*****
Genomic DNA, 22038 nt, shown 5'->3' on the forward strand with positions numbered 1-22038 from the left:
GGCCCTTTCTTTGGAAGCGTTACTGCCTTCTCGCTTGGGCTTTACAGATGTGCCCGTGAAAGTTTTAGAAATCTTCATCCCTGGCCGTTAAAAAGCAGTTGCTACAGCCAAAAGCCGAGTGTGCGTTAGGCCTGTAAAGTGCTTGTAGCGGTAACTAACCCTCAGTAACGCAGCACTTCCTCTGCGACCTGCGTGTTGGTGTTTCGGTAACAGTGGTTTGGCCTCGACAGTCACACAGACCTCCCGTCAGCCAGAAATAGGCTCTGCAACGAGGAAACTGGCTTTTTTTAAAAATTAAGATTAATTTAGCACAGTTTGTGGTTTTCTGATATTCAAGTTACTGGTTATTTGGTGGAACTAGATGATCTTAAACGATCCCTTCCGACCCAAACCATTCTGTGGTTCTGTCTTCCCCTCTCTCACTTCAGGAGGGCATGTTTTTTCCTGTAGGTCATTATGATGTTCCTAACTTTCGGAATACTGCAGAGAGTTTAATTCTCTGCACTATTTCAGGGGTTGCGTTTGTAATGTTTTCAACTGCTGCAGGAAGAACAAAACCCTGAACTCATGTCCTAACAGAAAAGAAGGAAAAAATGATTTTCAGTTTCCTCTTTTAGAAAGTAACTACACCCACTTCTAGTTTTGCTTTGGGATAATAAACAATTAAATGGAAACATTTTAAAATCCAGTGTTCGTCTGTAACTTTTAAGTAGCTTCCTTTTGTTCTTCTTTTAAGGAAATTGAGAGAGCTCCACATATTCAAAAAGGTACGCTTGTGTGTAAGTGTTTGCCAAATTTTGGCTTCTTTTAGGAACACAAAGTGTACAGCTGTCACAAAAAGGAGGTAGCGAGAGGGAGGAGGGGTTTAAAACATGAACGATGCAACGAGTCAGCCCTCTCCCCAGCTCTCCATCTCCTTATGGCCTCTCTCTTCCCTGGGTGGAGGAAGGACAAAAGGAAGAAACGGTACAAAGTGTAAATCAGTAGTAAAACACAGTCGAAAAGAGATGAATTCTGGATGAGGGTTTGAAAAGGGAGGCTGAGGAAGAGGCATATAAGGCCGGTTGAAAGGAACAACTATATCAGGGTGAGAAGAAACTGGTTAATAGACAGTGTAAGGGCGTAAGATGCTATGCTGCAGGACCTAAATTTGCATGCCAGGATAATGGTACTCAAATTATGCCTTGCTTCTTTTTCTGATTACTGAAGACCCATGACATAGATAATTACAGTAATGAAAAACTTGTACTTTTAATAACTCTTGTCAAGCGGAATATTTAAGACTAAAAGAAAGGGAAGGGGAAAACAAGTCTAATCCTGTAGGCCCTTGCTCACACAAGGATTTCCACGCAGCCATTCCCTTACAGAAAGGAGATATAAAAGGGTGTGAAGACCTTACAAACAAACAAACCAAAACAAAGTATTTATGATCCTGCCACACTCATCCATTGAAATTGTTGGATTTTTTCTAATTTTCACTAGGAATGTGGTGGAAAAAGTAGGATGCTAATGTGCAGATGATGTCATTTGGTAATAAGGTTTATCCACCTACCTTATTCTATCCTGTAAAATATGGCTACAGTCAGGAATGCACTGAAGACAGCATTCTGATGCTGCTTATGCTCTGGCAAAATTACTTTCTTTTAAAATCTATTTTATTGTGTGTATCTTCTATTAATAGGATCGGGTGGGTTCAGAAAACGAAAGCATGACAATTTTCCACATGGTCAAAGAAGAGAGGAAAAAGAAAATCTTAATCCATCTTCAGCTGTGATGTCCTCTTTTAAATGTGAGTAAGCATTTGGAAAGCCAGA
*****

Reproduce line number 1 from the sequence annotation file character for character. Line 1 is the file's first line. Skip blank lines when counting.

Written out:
Genomic DNA, 22038 nt, shown 5'->3' on the forward strand with positions numbered 1-22038 from the left: